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Drift: How one pedestrian bridge enhances connectivity and improves neighbourhood

Designed by Volkan Alkanoglu, Drift is created to bridge a physical divide – a creek – between two halves of one neighbourhood and their respective park systems.

Drift: How one pedestrian bridge enhances connectivity and improves neighbourhood

Designed by Volkan Alkanoglu, Drift is created to bridge a physical divide – a creek – between two halves of one neighbourhood and their respective park systems.

In the short span of 50 years, Singapore has gone from a city filled with slums and choked with congestion to a clean, modern metropolis with world-class public infrastructure. Its success stems from long-term urban planning that involved large scale developments. These efforts in turn attracted foreign investments and millions of international tourists every year pre-COVID-19. But perhaps it’s time this small but efficient city state redirects its focus to improving community well-being not through grand gestures, but small actions that allow people to appreciate and find contentment within their neighbourhoods.

Pedestrian bridge by Volkan Alkanoglu
Photography by Ignition Arts

The Drift, a timber and steel pedestrian bridge in Texas, USA, is an innovative example of plug-and-play urbanism that we can learn from. Designed by Volkan Alkanoglu and fabricated off-site with an installation time of just a few hours, Drift is a community-driven, site-specific project created to bridge a physical divide – a creek – between two halves of one neighbourhood and their respective park systems. Historically, there had been no place to cross the 80-foot-wide culvert for seven blocks.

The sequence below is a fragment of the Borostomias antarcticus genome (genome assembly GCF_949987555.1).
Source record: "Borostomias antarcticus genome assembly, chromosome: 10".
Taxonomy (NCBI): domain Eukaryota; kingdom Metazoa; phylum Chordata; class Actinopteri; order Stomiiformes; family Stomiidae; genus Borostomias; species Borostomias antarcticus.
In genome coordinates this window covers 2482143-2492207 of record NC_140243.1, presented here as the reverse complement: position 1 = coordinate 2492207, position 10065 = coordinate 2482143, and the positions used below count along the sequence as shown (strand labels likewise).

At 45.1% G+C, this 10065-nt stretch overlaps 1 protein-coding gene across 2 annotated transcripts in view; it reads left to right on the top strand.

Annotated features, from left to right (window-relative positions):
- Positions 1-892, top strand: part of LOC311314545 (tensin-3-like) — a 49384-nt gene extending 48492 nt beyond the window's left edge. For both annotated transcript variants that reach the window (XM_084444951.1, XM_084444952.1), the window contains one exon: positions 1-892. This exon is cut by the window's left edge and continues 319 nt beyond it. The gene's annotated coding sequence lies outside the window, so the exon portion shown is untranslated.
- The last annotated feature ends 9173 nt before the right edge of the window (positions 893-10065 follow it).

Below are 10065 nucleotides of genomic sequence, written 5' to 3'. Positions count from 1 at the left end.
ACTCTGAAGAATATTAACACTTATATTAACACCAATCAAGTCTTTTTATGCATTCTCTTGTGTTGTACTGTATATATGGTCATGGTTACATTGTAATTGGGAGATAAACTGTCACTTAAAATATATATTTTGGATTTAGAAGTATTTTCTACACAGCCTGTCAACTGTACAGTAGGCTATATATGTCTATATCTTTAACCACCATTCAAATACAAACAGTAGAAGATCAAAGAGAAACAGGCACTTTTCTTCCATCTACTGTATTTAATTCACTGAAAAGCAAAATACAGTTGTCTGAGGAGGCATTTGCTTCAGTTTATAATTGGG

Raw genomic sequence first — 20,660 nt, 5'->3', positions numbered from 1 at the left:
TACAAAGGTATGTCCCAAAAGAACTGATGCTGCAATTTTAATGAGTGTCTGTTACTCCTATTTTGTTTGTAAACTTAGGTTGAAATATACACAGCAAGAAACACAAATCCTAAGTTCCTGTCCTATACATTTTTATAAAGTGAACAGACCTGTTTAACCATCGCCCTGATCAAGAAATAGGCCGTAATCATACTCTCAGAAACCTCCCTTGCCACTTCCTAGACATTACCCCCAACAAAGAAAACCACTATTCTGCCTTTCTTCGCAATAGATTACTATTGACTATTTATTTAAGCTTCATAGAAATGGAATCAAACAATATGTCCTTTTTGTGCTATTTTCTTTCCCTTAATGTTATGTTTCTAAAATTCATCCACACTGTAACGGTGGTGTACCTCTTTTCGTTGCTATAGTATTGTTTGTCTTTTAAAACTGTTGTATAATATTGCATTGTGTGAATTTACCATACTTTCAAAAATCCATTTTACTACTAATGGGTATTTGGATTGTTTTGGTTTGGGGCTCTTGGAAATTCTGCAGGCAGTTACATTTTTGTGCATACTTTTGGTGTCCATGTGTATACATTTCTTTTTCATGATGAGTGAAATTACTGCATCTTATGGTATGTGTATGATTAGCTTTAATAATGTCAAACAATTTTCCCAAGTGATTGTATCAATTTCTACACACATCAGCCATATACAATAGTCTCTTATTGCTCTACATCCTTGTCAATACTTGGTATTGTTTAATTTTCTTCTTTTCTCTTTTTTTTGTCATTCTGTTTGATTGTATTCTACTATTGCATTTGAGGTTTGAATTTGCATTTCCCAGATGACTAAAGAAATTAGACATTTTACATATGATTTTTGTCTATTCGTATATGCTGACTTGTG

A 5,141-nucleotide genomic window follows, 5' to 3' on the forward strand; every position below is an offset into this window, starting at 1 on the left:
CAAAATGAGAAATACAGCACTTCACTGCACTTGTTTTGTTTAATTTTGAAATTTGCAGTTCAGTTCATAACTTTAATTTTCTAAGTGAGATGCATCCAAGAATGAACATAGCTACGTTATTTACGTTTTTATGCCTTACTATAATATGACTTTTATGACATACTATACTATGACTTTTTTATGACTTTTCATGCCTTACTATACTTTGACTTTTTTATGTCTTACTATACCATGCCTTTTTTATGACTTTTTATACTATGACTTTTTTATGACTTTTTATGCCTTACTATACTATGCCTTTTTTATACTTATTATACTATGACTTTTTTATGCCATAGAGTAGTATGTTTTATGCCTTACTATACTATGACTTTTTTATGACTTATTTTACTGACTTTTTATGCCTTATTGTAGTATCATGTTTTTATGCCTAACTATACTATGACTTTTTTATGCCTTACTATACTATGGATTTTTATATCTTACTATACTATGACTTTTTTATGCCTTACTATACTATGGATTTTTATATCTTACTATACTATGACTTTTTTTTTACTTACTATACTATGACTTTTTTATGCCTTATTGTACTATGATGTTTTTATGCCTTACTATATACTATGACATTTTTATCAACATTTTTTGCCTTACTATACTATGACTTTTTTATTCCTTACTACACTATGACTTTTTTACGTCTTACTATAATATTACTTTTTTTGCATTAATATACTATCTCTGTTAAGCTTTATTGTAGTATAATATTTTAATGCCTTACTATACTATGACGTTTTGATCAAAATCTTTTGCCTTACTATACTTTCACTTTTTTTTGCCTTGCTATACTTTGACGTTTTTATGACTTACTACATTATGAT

Pedestrian bridge by Volkan Alkanoglu
Photography by Ignition Arts

The site and its immediate surroundings that change depending on the season informed Alkanoglu’s design and material palette. The result is a 62-foot-long bridge made of steel armature and timber planks that resembles a smooth, curving branch of driftwood or a bowed bentwood splint, arching over the creek.

Pedestrian bridge by Volkan Alkanoglu
Photography by Peter Molick

From other angles, it refers loosely to the hull of a ship, with a convex underbelly and a concave hull containing a pathway, benches, and railings. Uniquely, these elements are all built into a single form, where irregular undulations and curves are engineered for sitting and support. This innovation also draws inspiration from Charles Eames’ leg splint, “where every function occurs within a single figure,” explains Alkanoglu. Embedding the benches was a means of placemaking for Alkanoglu. With them, Drift becomes public art and a space for contemplation, recreation, and communing, rather than just a thruway or wayfinding mechanism.

Drift pedestrian bridge by Volkan Alkanoglu
Photography by Peter Molick

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